The 20th century had brought about cataclysmic upheavals throughout the world. The 1914 – 1918 First World War, the 1917 communist revolution in Russia, the British General Strike of 1926 and the 1929 – 1939 Great Depression shredded Victorian age optimism. Perhaps the last vestiges of commonplace Christian faith were sacrificed during the Second World War. Again young men went innocently to fight convinced of the nobility of their service. The political freedom that was won was followed by a generational revolution in the 1960’s. The apotheosis of the Church of Scotland was reached around in the late 1950’s. It has been in steady and now precipitous decline ever since. 1967 was a significant year in the de-Christianisation of Britain with the legalisation of homosexual acts (1980 in Scotland) and the legalisation of abortion. The Civil Partnerships Act of 2004 and the 2013 Same Sex Marriage Act of 2013 confirmed the national departure from Judaeo-Christian precedence. Christian Scotland is no more.
The rise of the Scottish National Party brought about a single seat majority in the Scottish Parliament in 2007. This led to the Independence Referendum of 2014. First Minister Alex Salmond had said that God’s provision of North Sea oil would guarantee Scotland’s independent future. But this was an aside and not central to his philosophical appeal. There was no Christian element to the referendum campaign. There was no appeal to Scotland’s Christian past. There was no recognition of the possibility of a Christian future. The referendum was lost.
Nicola Sturgeon became First Minister. She has been a divisive figure and has not united Scotland in the cause of independence. She appears hostile to Christianity. She never voluntarily attends any Christian worship. She does visit mosques however when a photo opportunity arises. She presents herself as carnaptious, hateful of ‘Toaries’, politically untruthful, overtly misandrist and sexually liberal to the extent of promoting non-physically based gender identity. She does nothing to elevate Scotland above the political fray and appeal to an umbrella philosophy of national coherence and identity. Unlike democratic intellect George Davie (1912 - 2007) there is no ‘metaphysical Scotland’ for Nicola Sturgeon. Neither is there any stated Christian purpose to SNP independence.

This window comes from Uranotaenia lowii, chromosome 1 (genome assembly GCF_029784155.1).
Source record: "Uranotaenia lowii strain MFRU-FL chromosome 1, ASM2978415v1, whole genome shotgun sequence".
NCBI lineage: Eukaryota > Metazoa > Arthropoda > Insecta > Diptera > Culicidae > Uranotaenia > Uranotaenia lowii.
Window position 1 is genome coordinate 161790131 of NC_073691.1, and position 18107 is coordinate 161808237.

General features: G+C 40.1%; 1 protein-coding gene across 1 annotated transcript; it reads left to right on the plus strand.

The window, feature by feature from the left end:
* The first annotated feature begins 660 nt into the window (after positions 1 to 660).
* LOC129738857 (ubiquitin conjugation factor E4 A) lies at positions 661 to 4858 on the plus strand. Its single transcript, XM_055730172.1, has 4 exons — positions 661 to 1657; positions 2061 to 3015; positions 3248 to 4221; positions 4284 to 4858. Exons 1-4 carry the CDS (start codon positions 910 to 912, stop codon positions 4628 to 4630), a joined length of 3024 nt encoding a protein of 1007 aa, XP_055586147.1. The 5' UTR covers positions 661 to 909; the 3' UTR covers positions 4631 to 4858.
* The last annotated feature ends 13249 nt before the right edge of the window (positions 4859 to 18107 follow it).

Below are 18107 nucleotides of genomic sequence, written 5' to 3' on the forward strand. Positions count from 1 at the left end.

Nicola Sturgeon is campaigning for a second referendum in 2023. Her administration is characterised by serious ongoing managerial incompetence. Her capacity for self-promotion and her political instinct for opportunism have not impressed the majority of Scots and are not enough to prevent the failure of her political career. The Scottish Churches are weak and declining. The Church of Scotland as the National Church offers no Christian perspective on independence.
Christianity was central to the formation of Scotland as a nation and it was central to the maintenance of identity and purpose thereafter. Not so now. Christianity’s redeeming power is not called upon. It is not wanted. ‘Unless the LORD builds the house, the builders labour in vain.’ (Psalm 127: 1)